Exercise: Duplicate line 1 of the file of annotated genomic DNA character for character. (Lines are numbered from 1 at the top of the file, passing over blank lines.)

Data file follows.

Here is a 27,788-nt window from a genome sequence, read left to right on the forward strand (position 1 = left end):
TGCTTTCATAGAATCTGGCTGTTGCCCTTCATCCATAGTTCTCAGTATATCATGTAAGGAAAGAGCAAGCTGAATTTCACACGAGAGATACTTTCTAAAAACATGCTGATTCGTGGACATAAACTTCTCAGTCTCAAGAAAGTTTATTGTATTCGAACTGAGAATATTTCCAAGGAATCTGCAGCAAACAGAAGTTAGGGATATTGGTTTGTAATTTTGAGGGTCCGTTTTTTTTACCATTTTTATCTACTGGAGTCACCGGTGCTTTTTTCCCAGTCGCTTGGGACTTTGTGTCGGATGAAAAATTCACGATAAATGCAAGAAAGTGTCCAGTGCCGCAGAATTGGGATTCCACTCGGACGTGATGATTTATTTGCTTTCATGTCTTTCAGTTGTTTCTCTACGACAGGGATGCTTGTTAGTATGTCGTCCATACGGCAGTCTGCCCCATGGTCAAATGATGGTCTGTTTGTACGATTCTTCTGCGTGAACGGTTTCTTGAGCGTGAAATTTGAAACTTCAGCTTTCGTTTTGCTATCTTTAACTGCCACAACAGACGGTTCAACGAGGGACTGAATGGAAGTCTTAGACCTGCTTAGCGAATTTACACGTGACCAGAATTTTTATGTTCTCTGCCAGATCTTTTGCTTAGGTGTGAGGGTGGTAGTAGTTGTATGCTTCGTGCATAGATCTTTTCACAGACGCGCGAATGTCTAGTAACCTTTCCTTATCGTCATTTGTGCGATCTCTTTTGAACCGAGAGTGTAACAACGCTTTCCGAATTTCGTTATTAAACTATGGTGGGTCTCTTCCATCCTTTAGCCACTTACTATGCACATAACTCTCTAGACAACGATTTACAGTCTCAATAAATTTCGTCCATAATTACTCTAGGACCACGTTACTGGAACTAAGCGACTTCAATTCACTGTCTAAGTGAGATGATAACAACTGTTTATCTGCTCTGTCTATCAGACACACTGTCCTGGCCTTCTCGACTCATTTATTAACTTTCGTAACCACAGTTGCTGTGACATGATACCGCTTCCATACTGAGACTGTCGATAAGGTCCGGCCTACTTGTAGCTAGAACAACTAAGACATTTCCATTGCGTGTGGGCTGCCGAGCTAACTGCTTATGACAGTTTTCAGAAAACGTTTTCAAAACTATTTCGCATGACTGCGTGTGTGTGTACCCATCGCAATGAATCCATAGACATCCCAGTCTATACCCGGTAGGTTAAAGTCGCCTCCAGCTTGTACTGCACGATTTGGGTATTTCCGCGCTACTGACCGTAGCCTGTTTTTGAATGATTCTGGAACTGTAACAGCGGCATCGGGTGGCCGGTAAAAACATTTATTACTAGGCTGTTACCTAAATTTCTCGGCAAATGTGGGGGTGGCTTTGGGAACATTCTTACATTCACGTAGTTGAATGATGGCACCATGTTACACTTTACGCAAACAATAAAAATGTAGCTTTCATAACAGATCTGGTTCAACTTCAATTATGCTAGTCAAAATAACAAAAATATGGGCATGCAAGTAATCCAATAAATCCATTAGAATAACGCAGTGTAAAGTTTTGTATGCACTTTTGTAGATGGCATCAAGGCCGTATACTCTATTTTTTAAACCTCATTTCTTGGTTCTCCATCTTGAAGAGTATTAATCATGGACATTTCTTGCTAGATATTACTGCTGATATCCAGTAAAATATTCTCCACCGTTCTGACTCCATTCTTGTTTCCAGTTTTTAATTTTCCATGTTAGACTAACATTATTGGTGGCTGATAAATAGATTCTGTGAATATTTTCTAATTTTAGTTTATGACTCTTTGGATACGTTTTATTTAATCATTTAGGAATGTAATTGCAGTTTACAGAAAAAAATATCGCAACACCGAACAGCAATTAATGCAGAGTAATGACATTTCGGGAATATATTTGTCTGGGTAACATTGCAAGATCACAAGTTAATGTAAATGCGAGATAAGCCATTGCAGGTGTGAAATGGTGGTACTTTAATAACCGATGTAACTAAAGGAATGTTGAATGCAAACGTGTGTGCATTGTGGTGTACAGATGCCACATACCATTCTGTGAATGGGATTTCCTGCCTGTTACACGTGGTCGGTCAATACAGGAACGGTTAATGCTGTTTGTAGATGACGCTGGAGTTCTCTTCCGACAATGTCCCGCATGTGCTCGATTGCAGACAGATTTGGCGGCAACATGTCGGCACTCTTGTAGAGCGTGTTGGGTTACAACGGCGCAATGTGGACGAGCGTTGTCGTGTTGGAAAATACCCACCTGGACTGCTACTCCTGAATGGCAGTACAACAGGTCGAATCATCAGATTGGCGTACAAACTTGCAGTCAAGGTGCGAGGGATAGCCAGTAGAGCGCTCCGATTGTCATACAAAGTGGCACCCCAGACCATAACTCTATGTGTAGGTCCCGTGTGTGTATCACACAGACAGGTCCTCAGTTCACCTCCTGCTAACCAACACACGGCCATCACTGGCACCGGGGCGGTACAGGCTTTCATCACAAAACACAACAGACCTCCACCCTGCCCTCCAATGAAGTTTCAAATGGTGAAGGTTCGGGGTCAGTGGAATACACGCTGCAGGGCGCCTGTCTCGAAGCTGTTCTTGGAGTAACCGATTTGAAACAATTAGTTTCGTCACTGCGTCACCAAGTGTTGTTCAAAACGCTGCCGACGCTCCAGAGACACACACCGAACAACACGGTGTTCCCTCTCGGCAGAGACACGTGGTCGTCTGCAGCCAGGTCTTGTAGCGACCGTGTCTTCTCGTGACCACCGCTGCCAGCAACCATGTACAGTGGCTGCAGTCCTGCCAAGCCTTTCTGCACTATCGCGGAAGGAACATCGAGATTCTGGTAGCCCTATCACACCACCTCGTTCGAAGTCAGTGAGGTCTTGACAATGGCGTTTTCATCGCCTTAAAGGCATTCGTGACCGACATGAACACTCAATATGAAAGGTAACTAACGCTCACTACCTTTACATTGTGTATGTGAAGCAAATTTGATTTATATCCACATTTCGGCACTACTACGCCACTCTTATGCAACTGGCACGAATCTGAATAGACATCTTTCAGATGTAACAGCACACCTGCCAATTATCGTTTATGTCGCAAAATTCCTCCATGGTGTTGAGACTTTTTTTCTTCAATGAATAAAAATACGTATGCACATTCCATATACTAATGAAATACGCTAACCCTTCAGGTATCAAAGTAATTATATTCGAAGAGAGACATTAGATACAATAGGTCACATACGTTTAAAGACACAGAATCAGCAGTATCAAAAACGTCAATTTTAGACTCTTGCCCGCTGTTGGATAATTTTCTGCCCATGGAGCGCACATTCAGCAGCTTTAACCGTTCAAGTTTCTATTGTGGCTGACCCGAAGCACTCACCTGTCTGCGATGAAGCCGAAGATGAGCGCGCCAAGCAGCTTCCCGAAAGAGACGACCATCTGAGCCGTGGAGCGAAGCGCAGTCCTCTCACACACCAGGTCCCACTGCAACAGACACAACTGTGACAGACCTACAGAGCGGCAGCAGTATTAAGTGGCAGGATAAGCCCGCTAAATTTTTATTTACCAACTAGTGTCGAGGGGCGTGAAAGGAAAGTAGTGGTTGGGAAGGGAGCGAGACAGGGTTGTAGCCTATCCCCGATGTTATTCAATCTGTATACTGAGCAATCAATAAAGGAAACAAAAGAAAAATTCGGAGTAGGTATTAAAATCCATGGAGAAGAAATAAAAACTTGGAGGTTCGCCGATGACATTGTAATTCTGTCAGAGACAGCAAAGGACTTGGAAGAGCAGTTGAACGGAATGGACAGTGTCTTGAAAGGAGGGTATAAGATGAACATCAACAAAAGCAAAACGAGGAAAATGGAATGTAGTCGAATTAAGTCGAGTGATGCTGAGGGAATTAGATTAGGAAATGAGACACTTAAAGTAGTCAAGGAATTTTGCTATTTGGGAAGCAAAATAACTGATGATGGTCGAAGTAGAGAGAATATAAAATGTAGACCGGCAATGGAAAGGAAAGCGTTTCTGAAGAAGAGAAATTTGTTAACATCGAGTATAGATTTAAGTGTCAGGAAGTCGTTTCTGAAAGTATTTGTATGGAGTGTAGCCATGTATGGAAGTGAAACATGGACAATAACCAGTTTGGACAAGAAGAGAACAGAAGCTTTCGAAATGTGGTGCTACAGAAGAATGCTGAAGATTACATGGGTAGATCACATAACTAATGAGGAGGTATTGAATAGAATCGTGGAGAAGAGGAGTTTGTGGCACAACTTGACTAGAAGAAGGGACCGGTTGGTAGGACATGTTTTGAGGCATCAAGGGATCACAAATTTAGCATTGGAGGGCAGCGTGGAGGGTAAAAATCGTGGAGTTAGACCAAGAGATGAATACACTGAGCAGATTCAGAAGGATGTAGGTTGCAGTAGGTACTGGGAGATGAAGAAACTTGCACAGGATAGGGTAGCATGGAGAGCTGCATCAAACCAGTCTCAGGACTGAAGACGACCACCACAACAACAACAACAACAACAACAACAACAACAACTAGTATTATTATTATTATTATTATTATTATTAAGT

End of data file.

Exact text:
Here is a 27,788-nt window from a genome sequence, read left to right on the forward strand (position 1 = left end):